Fig 1. Rope Poster.
As Rope is a relatively experimental film, there are quite clear strengths and weaknesses throughout. It can be easily interpreted as a lesson from Hitchcock to other filmmakers, that there should be much more experimenting in how films are made and that filmmakers should not be afraid to try something different and not succeed. A lot can be learned from experimentation, this is clearly what Hitchcock was doing when he made the film, a simple experimentation to see if a film could be made this way.
Rope is most famous for its 'continuous shot'. The film has the illusion of an undisrupted single camera shot throughout but at the time of its production the film industry was limited to filming a maximum of 10 minutes on a single reel. Hitchcock avoided noticeable cuts in the film by beginning and ending each 10 minute reel either behind an object or zoomed into the back of an actor.
Pamela Hutchinson states in her review ''Technically, the best thing here is the studio skyline-backdrop, with fibreglass clouds, a travelling sun and neon lights that blink a garish red and green as the film reaches its climax.'' (Hutchinson, 2012). As the film was built on the illusion of a single continuous shot, the illusion of real-time seeps in with it, if not slightly faster. The film achieved a simple sense of the passage of time, by using ever-changing backdrops and light conditions to trick the audience into believing the films faster transition from afternoon to evening (See Fig 2 & 3). The light changes are so subtle over the course of the film however, that it is hard to notice how fast it is happening. In that sense at least, the film succeeded.
Fig 2. Afternoon Scene.
Fig 3. Evening Green light.
In Roger Ebert's review he states ''The play depended, for its effect, on the fact that it was one continuous series of actions. Once the characters have entered the room, there can’t be any jumps in time, or the suspense will be lost. The audience must know that the body is always right there in the trunk.'' (Ebert, 1984). Like the original play, the film did not have noticeable cuts. As such the viewer would not think about anything other than what they were seeing and what would happen next. There is never any doubt that the body is still in the trunk. If there was a distinct cut, the viewer would begin to question the things that could have happened in between. Could the body have been moved? Is there anything else happening here? The continuous and steady passage of time hangs onto suspense tightly, while a cut in a scene would let out suspense as fast as air in an untied balloon. The audience never feels manipulated or deceived as long as the scene feels natural.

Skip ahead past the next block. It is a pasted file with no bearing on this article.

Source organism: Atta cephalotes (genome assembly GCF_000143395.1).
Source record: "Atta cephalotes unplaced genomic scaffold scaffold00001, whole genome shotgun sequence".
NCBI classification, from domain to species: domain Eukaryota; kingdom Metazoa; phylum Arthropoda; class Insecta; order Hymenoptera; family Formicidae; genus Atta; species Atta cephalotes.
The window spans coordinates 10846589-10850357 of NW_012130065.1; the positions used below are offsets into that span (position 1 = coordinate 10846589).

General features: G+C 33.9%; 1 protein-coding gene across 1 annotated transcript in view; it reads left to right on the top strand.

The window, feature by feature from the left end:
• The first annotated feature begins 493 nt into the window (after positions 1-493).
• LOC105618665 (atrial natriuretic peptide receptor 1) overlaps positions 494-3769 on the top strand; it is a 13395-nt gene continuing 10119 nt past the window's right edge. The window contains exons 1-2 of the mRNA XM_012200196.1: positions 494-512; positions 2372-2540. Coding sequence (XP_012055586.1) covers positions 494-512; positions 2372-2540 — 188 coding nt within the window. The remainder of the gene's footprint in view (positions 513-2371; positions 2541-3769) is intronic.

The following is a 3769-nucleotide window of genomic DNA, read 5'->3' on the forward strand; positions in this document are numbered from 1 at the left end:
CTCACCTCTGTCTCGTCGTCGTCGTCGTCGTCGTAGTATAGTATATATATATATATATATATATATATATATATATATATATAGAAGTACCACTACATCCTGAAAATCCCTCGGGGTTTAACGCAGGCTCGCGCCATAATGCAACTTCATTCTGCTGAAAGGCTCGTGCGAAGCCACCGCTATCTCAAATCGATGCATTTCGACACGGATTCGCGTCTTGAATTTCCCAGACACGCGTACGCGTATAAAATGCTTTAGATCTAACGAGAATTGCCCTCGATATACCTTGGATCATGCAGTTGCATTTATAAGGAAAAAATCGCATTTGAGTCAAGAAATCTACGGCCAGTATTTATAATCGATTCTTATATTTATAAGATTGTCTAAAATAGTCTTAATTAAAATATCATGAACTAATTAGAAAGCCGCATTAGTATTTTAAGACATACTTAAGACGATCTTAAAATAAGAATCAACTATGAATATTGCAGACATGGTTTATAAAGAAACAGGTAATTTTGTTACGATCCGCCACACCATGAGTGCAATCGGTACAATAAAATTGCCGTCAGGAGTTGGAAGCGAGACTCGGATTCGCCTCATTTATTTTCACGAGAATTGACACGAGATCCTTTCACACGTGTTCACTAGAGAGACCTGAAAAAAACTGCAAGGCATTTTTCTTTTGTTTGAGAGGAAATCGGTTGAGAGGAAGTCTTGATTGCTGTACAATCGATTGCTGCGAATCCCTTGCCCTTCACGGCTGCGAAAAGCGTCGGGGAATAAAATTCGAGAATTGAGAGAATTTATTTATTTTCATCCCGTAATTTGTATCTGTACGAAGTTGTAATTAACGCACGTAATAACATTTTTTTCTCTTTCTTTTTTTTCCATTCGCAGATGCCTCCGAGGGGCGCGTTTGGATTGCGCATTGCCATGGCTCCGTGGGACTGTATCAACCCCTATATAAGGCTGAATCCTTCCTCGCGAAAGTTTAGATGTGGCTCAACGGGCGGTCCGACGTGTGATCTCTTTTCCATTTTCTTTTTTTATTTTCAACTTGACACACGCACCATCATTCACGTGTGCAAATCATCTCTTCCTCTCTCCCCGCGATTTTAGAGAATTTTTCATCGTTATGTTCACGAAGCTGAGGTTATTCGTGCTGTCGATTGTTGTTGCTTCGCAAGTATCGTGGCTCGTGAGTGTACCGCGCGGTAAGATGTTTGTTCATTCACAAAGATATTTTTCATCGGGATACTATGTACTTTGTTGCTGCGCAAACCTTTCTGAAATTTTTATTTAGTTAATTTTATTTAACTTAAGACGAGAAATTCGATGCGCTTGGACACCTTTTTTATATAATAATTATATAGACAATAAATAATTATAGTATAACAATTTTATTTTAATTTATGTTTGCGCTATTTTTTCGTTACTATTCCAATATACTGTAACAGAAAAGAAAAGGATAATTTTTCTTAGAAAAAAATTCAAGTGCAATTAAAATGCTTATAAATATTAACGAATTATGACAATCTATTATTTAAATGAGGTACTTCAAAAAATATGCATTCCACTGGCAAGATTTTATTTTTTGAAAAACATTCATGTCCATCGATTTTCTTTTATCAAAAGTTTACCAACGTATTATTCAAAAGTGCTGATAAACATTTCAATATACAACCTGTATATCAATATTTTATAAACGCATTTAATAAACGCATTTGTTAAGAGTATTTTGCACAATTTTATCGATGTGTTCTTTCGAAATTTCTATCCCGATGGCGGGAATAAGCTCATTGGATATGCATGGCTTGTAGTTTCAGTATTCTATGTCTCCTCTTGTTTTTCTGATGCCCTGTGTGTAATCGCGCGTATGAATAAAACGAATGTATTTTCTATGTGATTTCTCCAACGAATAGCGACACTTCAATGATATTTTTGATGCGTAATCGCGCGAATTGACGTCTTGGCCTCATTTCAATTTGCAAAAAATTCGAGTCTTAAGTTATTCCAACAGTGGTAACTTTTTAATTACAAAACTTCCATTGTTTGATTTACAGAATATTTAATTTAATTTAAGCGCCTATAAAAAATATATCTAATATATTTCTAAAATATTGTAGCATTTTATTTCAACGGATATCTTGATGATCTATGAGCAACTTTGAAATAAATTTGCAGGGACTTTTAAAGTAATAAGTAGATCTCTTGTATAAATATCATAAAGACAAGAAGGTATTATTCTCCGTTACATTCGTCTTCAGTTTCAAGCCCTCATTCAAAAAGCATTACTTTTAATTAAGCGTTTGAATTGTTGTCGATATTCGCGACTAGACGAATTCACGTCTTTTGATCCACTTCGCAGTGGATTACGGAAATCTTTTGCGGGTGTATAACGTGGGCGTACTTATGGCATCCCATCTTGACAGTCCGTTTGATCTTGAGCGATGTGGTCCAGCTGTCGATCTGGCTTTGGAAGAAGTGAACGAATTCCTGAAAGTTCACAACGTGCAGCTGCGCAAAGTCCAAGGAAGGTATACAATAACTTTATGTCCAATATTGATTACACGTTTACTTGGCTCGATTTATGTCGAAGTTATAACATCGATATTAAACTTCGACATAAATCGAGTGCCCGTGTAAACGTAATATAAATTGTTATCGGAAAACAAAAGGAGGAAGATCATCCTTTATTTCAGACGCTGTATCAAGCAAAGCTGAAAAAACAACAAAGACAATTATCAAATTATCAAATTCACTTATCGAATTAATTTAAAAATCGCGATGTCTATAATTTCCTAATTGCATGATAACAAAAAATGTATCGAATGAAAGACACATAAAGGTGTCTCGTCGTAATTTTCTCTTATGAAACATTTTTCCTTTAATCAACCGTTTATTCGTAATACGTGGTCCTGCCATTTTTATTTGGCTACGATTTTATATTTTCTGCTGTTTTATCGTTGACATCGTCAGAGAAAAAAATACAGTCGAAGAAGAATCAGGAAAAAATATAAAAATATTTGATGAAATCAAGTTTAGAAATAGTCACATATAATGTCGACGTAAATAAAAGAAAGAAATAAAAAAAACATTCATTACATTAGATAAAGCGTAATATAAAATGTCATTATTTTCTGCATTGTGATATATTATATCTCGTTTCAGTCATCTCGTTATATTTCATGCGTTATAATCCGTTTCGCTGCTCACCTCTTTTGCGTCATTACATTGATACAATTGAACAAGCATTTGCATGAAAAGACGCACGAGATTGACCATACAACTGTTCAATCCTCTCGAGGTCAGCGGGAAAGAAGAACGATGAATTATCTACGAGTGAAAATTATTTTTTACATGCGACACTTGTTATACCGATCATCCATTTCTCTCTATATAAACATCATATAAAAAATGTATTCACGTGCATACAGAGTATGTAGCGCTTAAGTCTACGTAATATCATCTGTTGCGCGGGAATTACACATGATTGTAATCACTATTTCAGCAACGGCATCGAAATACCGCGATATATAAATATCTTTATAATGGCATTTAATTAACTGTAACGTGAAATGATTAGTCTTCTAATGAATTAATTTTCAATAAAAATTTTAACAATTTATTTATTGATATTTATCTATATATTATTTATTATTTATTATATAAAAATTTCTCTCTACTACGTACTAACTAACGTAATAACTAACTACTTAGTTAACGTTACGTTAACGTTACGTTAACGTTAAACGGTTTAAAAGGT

The New York Times film states ''The novelty of the picture is not in the drama itself, it being a plainly deliberate and rather thin exercise in suspense, but merely in the method which Mr. Hitchcock has used to stretch the intended tension for the length of the little stunt.'' (Crowther, 1948). The overall plot is very simple and can be summed up in a single sentence. This may be because it is an adaption of a play which Hitchcock wanted to stay true to, or it could be because the focus was on the camera-work and acting instead of the story. Despite its simplicity, the story and environment work perfectly in tune with single-shot filming. It is still an effective and suspenseful film, the camera-work boosts this with its interesting use of perspective and the environment of the apartment. Overall this film may not be one of Hitchcock's great cinema masterpieces, but it is a successful experiment that merely had to work within its predefined limits.
Hitchcock, A (1948) Figure 1. Rope Poster. http://images.moviepostershop.com/rope-movie-poster-1948-1020198503.jpg (Accessed on 13/01/15)
Hitchcock, A (1948) Figure 2. Afternoon Scene. http://cinemanostalgia.net/wp-content/uploads/2013/11/Rope-homosexuality.jpg (Accessed on 20/01/15)
Hitchcock, A (1948) Figure 3. Evening Green Light. http://static.guim.co.uk/sys-images/Guardian/Pix/pictures/2011/8/26/1314358380443/Rope-013.jpg (Accessed on 20/01/15)
Hutchinson, P (2012) http://www.theguardian.com/film/filmblog/2012/jul/27/my-favourite-hitchcock-rope (Accessed on 19/01/15)
Ebert, R (1984) http://www.rogerebert.com/reviews/rope-1948 (Accessed on 19/01/15)
Crowther, B (1948) http://www.nytimes.com/movie/review?res=980DE3D81630E03BBC4F51DFBE668383659EDE (Accessed on 19/01/15)